Charter schools generally have longer days than district schools.  The so-called “no excuses” schools — Achievement First here, and more famously Success Academies and KIPP elsewhere — have super long days, often 8:00 to 4:00 or more.  And so-called “progressive” charters use longer day to relax the schedule so both students and teachers can breathe, plan, catch up, and do time-consuming projects.  ICS sticks with the relatively short day of local district schools.

No one teaches or learns well when emotions or behavior are out of control.  

Darlene Pugnali, Assistant Director, emphasizes that ICS sets a high value on social-and-emotional-learning (SEL).  An SEL team — social worker, occupational therapist and others — meet weekly to case-manage kids and to balance their academics with adjusting conditions to help them manage their own emotions and behavior.  Self-management is far more critical to success, in all aspects of life, than advanced academics.  ICS spends much of the first six weeks of every school year establishing all manner of expectations about students controlling their bodies, understanding personal space, understanding others, using words to express emotion.  “It’s in every little thing we do.”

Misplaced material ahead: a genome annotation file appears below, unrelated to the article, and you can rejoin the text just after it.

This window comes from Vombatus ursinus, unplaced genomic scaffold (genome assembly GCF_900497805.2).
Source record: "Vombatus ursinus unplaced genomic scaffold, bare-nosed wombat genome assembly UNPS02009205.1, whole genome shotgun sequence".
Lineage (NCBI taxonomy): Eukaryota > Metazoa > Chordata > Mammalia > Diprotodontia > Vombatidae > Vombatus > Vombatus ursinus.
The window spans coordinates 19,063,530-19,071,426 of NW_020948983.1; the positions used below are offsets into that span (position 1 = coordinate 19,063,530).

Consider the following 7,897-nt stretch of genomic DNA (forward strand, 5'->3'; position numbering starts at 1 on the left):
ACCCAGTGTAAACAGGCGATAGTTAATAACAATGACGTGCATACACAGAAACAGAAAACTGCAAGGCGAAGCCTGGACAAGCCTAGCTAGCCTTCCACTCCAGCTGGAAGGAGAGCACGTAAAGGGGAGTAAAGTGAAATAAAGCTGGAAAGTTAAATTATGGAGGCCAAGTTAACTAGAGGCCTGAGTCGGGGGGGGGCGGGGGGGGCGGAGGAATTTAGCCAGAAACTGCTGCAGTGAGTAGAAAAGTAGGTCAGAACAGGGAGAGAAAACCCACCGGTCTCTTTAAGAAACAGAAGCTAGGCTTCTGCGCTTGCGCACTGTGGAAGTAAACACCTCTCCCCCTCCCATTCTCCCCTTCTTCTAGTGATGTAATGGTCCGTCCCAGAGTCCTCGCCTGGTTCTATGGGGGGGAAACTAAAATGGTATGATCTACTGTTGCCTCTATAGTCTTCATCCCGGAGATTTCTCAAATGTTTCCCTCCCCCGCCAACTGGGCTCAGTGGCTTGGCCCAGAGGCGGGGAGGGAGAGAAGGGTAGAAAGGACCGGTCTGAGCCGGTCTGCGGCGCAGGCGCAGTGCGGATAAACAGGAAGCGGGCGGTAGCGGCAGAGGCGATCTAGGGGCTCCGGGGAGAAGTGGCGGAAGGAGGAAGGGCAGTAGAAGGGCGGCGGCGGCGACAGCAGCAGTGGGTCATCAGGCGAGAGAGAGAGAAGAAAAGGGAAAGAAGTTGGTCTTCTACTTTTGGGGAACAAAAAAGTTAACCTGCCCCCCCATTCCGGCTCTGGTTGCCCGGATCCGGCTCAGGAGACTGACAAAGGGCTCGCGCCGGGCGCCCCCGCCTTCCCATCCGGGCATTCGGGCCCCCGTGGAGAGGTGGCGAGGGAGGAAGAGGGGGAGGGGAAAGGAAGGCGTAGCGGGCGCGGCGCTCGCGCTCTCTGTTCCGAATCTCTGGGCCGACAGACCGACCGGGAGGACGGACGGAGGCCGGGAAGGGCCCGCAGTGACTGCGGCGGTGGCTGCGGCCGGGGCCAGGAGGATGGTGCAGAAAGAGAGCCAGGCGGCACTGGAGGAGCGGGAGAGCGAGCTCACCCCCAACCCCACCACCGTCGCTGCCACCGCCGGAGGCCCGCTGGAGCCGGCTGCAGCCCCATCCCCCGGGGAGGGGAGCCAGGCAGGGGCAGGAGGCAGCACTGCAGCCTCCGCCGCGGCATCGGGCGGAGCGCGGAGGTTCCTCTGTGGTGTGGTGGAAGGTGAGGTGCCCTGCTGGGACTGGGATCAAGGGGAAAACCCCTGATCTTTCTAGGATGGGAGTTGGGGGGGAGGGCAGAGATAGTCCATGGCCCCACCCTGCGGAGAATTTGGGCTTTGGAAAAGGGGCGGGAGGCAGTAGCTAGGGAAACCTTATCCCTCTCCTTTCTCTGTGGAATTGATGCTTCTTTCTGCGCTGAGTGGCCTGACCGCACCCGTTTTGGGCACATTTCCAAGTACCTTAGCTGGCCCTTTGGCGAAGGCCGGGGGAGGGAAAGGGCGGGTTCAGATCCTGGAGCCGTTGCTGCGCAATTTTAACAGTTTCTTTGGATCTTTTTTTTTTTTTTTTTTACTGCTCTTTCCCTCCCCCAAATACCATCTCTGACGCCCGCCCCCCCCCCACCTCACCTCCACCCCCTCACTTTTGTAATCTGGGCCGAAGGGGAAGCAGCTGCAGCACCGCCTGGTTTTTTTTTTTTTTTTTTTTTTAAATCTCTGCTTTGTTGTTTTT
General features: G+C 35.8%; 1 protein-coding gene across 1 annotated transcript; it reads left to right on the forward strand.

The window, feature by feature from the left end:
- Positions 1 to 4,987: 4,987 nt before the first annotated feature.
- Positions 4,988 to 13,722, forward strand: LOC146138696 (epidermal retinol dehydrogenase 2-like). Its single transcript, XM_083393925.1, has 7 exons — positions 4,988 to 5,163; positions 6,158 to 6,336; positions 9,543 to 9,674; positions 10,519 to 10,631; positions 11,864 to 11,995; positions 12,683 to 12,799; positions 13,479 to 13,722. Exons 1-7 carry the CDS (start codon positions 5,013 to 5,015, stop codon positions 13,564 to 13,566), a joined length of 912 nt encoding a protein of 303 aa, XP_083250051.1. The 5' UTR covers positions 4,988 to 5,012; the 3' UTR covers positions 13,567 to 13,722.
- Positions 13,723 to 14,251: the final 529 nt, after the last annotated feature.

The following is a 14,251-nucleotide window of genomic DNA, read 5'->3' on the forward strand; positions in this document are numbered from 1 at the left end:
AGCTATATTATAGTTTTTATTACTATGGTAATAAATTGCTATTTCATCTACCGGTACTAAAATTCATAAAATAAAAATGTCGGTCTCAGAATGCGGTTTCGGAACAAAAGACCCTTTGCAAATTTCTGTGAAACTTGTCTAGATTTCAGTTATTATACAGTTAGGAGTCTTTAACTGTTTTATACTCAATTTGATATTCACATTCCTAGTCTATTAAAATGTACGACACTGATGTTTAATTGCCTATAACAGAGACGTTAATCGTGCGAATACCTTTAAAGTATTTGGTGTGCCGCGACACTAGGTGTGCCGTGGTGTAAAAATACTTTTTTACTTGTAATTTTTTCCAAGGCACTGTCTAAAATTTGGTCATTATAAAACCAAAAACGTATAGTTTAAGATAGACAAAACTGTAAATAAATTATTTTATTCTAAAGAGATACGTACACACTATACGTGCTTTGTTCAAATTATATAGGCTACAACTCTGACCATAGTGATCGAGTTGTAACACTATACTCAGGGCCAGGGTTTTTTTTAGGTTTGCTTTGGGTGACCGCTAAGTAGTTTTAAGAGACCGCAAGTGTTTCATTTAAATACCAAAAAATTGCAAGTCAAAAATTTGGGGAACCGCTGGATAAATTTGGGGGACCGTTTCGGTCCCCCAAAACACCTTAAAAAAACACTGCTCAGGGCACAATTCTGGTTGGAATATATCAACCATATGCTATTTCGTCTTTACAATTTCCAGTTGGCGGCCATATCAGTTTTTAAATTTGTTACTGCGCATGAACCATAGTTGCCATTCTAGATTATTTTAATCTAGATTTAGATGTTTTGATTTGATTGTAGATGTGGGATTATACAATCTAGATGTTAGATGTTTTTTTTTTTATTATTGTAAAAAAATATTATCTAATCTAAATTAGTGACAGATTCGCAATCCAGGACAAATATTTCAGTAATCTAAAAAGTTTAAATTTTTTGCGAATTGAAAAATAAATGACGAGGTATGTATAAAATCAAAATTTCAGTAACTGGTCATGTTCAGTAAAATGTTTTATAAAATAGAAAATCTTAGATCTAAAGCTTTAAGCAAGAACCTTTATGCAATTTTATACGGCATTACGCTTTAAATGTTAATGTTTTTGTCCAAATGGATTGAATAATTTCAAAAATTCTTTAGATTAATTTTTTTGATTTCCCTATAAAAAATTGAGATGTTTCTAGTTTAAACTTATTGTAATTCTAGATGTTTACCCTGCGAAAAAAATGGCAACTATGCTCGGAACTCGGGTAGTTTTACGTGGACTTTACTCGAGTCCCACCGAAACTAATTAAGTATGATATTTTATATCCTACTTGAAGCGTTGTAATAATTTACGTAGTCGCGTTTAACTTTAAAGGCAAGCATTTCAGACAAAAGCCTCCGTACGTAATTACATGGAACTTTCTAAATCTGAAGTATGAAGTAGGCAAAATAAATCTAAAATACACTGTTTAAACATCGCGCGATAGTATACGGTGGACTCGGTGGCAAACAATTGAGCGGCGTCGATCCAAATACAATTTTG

Kids learn social skills during social time like recess.

Many schools have eliminated recess outright, especially in urban areas.  As one superintendent says in a white paper, “We are intent on improving academic performance. You don’t do that by having kids hanging on the monkey bars.”  The gross misuse of testing results has perverted schools’ interest in what used to be called “the whole child.”  Social time is sacrificed for instructional time, even though no evidence shows test-prep increases test scores.